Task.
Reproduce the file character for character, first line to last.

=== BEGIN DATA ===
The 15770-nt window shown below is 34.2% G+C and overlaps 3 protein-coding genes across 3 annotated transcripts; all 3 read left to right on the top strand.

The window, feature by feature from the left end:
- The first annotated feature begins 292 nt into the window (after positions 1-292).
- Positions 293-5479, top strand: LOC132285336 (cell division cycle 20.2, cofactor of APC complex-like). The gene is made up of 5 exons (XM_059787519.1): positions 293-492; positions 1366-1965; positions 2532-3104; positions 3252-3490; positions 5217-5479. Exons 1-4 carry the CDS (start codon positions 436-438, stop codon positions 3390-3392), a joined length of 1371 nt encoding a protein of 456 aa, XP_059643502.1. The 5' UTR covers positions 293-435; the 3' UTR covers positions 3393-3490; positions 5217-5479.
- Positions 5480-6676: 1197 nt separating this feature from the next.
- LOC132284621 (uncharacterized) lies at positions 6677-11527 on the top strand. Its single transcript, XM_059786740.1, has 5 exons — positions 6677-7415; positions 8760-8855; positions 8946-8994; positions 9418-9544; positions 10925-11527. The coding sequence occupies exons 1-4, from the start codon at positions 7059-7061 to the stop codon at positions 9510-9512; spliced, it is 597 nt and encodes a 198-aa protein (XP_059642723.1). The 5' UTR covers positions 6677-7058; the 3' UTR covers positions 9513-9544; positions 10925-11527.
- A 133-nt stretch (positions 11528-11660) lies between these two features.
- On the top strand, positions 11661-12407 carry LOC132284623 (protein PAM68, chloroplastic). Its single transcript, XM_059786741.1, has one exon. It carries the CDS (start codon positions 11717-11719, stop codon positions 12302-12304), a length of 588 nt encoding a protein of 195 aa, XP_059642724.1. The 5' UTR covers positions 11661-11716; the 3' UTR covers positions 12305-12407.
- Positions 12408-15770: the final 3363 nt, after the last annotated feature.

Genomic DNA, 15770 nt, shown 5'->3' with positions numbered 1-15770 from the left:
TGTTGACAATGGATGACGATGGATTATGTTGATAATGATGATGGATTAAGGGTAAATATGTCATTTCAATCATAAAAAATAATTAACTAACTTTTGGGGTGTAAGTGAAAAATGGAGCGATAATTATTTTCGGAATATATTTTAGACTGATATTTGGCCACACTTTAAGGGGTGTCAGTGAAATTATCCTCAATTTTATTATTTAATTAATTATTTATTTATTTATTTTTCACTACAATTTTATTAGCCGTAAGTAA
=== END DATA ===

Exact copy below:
The 15770-nt window shown below is 34.2% G+C and overlaps 3 protein-coding genes across 3 annotated transcripts; all 3 read left to right on the top strand.

The window, feature by feature from the left end:
- The first annotated feature begins 292 nt into the window (after positions 1-292).
- Positions 293-5479, top strand: LOC132285336 (cell division cycle 20.2, cofactor of APC complex-like). The gene is made up of 5 exons (XM_059787519.1): positions 293-492; positions 1366-1965; positions 2532-3104; positions 3252-3490; positions 5217-5479. Exons 1-4 carry the CDS (start codon positions 436-438, stop codon positions 3390-3392), a joined length of 1371 nt encoding a protein of 456 aa, XP_059643502.1. The 5' UTR covers positions 293-435; the 3' UTR covers positions 3393-3490; positions 5217-5479.
- Positions 5480-6676: 1197 nt separating this feature from the next.
- LOC132284621 (uncharacterized) lies at positions 6677-11527 on the top strand. Its single transcript, XM_059786740.1, has 5 exons — positions 6677-7415; positions 8760-8855; positions 8946-8994; positions 9418-9544; positions 10925-11527. The coding sequence occupies exons 1-4, from the start codon at positions 7059-7061 to the stop codon at positions 9510-9512; spliced, it is 597 nt and encodes a 198-aa protein (XP_059642723.1). The 5' UTR covers positions 6677-7058; the 3' UTR covers positions 9513-9544; positions 10925-11527.
- A 133-nt stretch (positions 11528-11660) lies between these two features.
- On the top strand, positions 11661-12407 carry LOC132284623 (protein PAM68, chloroplastic). Its single transcript, XM_059786741.1, has one exon. It carries the CDS (start codon positions 11717-11719, stop codon positions 12302-12304), a length of 588 nt encoding a protein of 195 aa, XP_059642724.1. The 5' UTR covers positions 11661-11716; the 3' UTR covers positions 12305-12407.
- Positions 12408-15770: the final 3363 nt, after the last annotated feature.

Genomic DNA, 15770 nt, shown 5'->3' with positions numbered 1-15770 from the left:
TGTTGACAATGGATGACGATGGATTATGTTGATAATGATGATGGATTAAGGGTAAATATGTCATTTCAATCATAAAAAATAATTAACTAACTTTTGGGGTGTAAGTGAAAAATGGAGCGATAATTATTTTCGGAATATATTTTAGACTGATATTTGGCCACACTTTAAGGGGTGTCAGTGAAATTATCCTCAATTTTATTATTTAATTAATTATTTATTTATTTATTTTTCACTACAATTTTATTAGCCGTAAGTAA